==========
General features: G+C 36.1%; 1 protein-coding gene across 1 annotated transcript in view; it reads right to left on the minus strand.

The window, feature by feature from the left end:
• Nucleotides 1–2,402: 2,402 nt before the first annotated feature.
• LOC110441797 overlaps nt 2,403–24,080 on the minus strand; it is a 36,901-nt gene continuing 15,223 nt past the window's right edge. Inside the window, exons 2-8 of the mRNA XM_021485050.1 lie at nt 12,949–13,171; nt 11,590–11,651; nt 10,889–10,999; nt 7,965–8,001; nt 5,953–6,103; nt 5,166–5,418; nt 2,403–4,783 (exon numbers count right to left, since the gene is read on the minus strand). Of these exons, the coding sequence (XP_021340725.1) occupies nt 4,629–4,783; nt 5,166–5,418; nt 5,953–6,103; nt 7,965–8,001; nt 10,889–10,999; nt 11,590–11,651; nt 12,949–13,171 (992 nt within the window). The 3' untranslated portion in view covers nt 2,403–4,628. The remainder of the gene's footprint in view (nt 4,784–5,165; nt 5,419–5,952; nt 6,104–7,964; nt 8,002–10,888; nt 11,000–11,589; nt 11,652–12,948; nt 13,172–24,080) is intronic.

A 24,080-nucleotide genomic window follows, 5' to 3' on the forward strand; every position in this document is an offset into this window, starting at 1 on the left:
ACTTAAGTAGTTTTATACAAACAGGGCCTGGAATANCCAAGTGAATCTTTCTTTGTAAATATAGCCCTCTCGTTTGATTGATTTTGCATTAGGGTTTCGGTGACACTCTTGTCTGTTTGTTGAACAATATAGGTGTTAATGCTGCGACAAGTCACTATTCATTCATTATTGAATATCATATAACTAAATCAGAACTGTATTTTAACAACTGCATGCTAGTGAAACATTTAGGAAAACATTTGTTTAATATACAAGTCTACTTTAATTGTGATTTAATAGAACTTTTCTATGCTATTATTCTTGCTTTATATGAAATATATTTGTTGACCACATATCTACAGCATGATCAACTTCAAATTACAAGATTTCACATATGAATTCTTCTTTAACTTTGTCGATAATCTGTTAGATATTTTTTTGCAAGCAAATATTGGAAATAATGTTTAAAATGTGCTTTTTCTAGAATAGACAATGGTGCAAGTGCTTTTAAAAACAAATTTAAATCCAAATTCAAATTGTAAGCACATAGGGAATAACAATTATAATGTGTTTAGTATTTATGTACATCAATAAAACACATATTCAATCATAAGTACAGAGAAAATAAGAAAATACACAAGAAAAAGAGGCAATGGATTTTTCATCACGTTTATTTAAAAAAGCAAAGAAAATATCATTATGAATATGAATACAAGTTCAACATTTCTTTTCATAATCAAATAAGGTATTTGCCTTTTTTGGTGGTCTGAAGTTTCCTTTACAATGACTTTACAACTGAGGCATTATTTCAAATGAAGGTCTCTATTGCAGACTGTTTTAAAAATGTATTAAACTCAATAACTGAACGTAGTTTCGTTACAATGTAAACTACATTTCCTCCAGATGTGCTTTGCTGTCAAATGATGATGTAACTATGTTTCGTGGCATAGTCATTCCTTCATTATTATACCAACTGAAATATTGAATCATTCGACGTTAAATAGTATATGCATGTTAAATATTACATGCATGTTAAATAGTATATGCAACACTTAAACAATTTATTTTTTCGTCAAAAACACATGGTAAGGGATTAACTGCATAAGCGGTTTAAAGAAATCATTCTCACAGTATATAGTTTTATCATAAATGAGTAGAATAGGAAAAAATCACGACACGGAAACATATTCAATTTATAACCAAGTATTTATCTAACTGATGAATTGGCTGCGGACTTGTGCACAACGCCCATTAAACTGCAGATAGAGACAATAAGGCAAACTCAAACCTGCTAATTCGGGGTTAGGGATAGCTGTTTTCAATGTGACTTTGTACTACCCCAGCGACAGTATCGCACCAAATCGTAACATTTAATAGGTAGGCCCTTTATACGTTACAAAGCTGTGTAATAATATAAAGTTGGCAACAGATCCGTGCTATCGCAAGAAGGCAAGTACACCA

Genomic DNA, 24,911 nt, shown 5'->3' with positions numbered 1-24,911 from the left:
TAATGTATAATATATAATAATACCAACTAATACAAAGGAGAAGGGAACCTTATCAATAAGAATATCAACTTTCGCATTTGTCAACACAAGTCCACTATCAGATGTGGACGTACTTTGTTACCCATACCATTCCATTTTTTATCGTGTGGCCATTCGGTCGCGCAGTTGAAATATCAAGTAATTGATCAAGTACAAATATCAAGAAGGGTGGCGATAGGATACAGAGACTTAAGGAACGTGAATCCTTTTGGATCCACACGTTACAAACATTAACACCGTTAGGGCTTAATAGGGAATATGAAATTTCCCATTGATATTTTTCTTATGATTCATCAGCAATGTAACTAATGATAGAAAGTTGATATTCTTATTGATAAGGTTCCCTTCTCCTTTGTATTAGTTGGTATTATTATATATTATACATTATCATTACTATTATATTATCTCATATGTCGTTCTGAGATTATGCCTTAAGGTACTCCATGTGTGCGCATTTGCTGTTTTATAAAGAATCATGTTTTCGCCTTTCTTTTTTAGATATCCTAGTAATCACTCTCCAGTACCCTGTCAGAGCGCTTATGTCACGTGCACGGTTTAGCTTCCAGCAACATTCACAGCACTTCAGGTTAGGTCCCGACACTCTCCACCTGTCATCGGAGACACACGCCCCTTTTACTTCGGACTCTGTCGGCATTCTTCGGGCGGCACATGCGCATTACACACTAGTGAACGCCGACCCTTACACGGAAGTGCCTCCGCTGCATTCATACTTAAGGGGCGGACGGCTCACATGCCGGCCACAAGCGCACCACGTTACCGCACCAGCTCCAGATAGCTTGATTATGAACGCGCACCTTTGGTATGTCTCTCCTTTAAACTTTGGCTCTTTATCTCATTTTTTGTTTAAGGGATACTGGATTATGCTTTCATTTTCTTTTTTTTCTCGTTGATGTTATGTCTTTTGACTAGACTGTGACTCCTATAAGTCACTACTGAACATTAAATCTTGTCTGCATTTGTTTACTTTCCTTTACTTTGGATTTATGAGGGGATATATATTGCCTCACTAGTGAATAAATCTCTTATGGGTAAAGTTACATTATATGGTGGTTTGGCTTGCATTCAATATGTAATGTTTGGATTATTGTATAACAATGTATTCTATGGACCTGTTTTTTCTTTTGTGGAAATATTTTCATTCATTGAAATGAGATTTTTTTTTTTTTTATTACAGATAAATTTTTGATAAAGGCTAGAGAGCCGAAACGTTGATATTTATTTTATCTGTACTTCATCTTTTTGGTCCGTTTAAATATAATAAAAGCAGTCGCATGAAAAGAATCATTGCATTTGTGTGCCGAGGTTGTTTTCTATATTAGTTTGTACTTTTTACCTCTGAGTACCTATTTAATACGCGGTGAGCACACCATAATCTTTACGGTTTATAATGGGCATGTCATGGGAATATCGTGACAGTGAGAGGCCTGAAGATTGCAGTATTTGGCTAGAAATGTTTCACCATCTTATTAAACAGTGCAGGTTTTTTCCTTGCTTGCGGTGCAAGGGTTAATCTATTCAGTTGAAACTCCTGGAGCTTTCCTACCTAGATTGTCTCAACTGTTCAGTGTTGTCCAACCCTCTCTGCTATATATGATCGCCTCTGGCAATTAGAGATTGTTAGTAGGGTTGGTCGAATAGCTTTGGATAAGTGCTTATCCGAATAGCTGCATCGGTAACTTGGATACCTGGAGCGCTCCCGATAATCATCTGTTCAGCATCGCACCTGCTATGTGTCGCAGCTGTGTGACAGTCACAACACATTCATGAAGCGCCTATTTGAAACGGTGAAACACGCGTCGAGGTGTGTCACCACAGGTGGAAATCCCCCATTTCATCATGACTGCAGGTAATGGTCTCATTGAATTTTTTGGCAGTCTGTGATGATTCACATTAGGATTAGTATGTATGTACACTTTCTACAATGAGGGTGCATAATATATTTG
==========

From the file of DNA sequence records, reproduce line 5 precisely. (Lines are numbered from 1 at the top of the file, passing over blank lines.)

A 24,080-nucleotide genomic window follows, 5' to 3' on the forward strand; every position in this document is an offset into this window, starting at 1 on the left: